WISCONSIN - The DNR and Wisconsin tribes have clashed plenty of times in the last several years.
The dispute over a night deer hunt is just the latest in the story.
Last week, the Great Lakes Indian Fish and Wildlife Commission said Chippewa tribes could deer hunt at night across the ceded territory.
That includes roughly the northern third of the state.
GLIFWC says the time was right because the DNR let people hunt at night in this year's WOLF hunt.
"The state felt like this was safe for the public. So why would not that be safe for the tribes, to go out, night hunt at the point of kill?" asks GLIFWC's Sue Erickson.
The DNR disagrees.
They successfully persuaded a judge to stop the hunt until the next court date.
DNR leaders say a night deer hunt would be unique.
"First of all, it's a different animal. Second of all, the numbers of how many people would go out there and hunt at night are different, and the rules that are being used for those hunts are different," says DNR Attorney Quinn Williams.
Safety is a concern for the DNR.
But they also say the tribes went too far, too fast in approving the night hunt.
"The unilateral issuance of a night hunt order is something that certainly caught us by surprise, and we had very little time to respond," says Williams.
"It's important to know that the tribes have been consulting with the DNR regularly since May on this issue, so it's not a big surprise," disagrees Erickson.
ACROSS THE NORTHWOODS - Do bugs seem to be everywhere in your home, even though there's snow outside? One type of bug in Wisconsin spends the winter inside our houses! They look like Lady Bugs, but they are actually not native to this country.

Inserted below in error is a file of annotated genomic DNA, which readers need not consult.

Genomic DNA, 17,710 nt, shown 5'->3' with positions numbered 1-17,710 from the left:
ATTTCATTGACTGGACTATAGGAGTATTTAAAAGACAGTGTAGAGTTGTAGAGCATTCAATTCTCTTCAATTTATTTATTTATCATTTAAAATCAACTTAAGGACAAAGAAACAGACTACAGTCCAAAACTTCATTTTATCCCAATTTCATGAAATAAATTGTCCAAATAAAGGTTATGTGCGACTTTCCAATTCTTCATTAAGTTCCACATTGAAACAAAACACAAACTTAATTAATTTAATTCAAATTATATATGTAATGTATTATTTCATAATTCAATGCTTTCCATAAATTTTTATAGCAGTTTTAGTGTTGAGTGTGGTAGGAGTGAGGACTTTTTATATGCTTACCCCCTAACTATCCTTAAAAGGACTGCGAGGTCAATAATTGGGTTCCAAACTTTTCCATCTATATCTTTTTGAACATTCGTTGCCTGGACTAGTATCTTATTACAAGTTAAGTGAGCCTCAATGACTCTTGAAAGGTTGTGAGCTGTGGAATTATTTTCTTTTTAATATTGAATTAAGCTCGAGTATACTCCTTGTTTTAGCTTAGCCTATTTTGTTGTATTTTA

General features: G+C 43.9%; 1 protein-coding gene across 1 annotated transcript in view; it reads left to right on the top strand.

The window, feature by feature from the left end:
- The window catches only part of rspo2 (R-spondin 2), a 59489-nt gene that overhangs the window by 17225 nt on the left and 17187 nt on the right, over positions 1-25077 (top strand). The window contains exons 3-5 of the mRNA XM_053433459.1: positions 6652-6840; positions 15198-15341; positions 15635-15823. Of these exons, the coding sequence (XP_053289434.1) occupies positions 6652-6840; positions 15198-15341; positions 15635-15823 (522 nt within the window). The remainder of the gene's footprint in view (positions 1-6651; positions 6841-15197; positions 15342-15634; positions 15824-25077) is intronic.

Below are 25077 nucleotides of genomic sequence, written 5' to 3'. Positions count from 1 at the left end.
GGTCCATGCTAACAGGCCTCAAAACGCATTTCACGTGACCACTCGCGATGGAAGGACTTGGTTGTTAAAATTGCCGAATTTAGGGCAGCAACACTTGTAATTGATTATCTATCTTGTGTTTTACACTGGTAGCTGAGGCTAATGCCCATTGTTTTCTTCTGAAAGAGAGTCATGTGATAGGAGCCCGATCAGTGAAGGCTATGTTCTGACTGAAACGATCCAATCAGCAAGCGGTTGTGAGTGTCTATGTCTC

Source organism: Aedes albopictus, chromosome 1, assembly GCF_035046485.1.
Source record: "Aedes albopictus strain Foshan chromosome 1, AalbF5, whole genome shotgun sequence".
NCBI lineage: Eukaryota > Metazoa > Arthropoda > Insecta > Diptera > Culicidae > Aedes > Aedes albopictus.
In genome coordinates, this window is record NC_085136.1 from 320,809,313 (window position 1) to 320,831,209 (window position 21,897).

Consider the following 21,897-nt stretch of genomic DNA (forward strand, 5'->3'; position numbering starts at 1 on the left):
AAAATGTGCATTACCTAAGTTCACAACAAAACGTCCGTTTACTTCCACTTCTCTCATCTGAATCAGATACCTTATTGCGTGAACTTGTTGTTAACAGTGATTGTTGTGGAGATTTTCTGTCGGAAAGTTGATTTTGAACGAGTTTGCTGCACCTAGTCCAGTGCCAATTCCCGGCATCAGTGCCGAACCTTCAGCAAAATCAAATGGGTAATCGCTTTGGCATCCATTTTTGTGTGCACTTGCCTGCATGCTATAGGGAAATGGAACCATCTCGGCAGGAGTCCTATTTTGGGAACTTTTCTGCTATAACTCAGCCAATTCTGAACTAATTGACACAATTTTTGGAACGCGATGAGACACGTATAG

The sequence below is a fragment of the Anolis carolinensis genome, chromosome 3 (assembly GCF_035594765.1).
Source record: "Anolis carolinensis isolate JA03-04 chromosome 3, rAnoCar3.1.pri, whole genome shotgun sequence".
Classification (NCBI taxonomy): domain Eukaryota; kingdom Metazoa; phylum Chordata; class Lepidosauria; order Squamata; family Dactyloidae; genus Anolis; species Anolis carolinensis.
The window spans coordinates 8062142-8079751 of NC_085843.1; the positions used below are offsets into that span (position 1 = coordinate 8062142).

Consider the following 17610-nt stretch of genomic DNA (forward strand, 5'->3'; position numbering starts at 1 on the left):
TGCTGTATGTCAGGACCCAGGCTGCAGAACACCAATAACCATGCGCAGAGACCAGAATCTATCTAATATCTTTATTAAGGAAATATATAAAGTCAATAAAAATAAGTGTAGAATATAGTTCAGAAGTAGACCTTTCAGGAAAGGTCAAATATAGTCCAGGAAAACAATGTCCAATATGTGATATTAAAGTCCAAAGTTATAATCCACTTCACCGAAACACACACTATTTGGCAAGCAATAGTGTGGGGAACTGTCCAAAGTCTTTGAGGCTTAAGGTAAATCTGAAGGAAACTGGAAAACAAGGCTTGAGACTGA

"They're actually called a multi-colored Asian Lady Beetle. They can be anywhere from a pale yellow to a darker orange and they have black spots on them but you'll see some that don't have spots," says Kerri Ison, UW Oneida County Extension.
RHINELANDER - Our record breaking snow storm left more than 6,000 people across the Northwoods without power.
WPS had to rely on 20 extra crews from Green Bay, Wausau and Menominee to restore power.
But getting to the outages was a challenge.
A representative for WPS says workers are expecting even more outages to be reported.
"Not all of the back roads are plowed yet and that's where a lot of outages are located," said Leah Van Zile, WPS Community Relations leader. "Throughout the day as the temperatures warm, we expect to receive additional calls due to the unloading of snow off of the tree branches."
Eagle River had one of the highest number of customers affected by the outages.
Representatives for WPS say this was one of the hardest winters they've had to deal with.
"We've had some really, really severe wind chills which has really made the temperatures below zero. Typically, only in emergencies do we work in those conditions," said Van Zile. "But pretty much any other time, whether it's a rain storm, a snow storm, a wind storm, our guys are out there working, getting that power back on."
The number of outages dropped below 4,000 since earlier today.
If you're still without power to call 1800-450-7240.
RHINELANDER - A landfill near Rhinelander saw more recycling last year.
The Oneida County Solid Waste Department had an increase in recycled materials in 2013.
People might be buying more because of an improving economy, but that's not the only reason for the increase.
The contracts from disposal companies also play a major role.
"The contract for the city of Rhinelander had come up and it was re-bid," said Oneida County Solid Waste Superintendent Brian Dutcher. "Northern Waste at the time was awarded that bid or that contract. All of the materials that they picked up for the city came out here."
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